July 17, 2014

Extreme Obesity Drastically Cuts Lifespan

Filed under: Diet & Weight loss — Sarah @ 9:22 pm
Sarah
Sarah McGowan-Freije, NatureCity author & contributor

Once a relatively rare condition, class III (or extreme) obesity is on the rise in the United States and worldwide. A recent study suggests that being extremely obese could cut a person’s life expectancy by as much as 13.7 years.

Data for this analysis included 20 studies that had 313,575 total participants. Of those participants, 9,564 were classified as extremely obese while the other 304,011 were considered normal weight.

The researchers used body mass index (BMI) to determine obesity. The scale for BMI is:

Normal weight: 18.5-24.9

Overweight: 25.0-29.9

Class I obesity: 30.0-34.9

Class II obesity: 35.9-39.9

Class III obesity: 40.0 or higher

After examining the data, the researchers found that overall risk of dying from the majority of major health issues rose with increasing BMI in the class III group. For people in the BMI range of 40-44.9, there was a 6.5 year loss in life. For those in the 55-59.9 range, there was a 13.7 year loss of life.

To emphasize the seriousness of those numbers, the researchers pointed out that the loss of life is equivalent to or higher than the difference between current smokers and people who have never smoked in the normal weight cohort of the study.

Researchers from the National Cancer Institute conducted the study. It was published on July 8, 2014, in PLoS Medicine.

Obesity has a far ranging negative effect on health. Each year, obesity causes approximately 300,000 premature deaths in the United States. The negative health effects associated with obesity include high blood pressure, diabetes, heart disease, osteoarthritis, metabolic syndrome and sleep apnea.

Improving eating habits and increasing physical activity play a vital role in preventing obesity. It is recommended that we eat five to six servings of fruits and vegetables per day. It also recommended that we get at least 30 minutes of moderate intensity activity every day.



July 16, 2014

High Vitamin D Levels Associated With Better Survival Rate From Bowel Cancer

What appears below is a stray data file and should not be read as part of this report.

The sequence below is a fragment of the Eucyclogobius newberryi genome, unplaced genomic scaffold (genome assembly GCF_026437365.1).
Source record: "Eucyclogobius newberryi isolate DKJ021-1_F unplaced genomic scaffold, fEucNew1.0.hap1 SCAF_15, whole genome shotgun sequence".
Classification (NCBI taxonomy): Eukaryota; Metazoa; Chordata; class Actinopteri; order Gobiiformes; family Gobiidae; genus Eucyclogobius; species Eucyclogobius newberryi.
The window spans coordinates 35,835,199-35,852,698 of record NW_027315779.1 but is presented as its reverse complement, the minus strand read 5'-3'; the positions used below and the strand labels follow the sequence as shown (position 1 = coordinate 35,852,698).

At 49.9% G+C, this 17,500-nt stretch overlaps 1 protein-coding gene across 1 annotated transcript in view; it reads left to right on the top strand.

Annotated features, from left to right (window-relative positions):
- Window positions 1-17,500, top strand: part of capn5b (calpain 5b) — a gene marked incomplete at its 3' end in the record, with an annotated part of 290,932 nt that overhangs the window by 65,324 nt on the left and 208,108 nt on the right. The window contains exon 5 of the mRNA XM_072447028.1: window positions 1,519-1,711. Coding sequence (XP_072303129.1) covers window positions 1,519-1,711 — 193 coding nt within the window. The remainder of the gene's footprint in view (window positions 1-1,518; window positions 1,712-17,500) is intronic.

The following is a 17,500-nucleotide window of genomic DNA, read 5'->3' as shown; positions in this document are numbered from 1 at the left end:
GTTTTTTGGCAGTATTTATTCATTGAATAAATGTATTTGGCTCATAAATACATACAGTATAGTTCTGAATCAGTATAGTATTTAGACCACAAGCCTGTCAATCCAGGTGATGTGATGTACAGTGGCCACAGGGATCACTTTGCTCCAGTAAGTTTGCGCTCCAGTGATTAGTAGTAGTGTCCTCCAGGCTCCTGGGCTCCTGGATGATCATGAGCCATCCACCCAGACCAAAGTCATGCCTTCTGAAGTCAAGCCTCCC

Filed under: Vitamin D — Sarah @ 5:01 pm
Sarah
Sarah McGowan-Freije, NatureCity author & contributor

A recent study suggests that bowel cancer patients with the highest levels of vitamin D in their blood have half the risk of dying after surgery when compared with patients with the lowest levels of vitamin D.

For this study, researchers tested blood samples from almost 1,600 bowel cancer patients after they had surgery to treat their cancers. Five years after surgery, 75% of patients with the highest blood levels of vitamin D were still alive, compared with only less than 66% of those with the lowest levels.

The greatest benefit of having a high vitamin D level was found in the patients who were already at stage 2 of the disease, when the tumors can be large but the cancer hasn’t yet spread.

Researchers from the University of Endinburgh conducted the study. It was published online ahead of print on July 7, 2014, in The Journal of Clinical Oncology.

Previous studies have associated vitamin D with reducing the risk of skin damage,reducing the risk of osteoporosis, combating diabetes, and improving age related macular degeneration.

Vitamin D can be found in milk, fortified cereals, fish, and eggs. Your body also processes vitamin D from the sun but it becomes harder for our bodies to process it as we age. A high quality vitamin D supplement is always a good option if you feel that you’re not getting enough through diet and sun.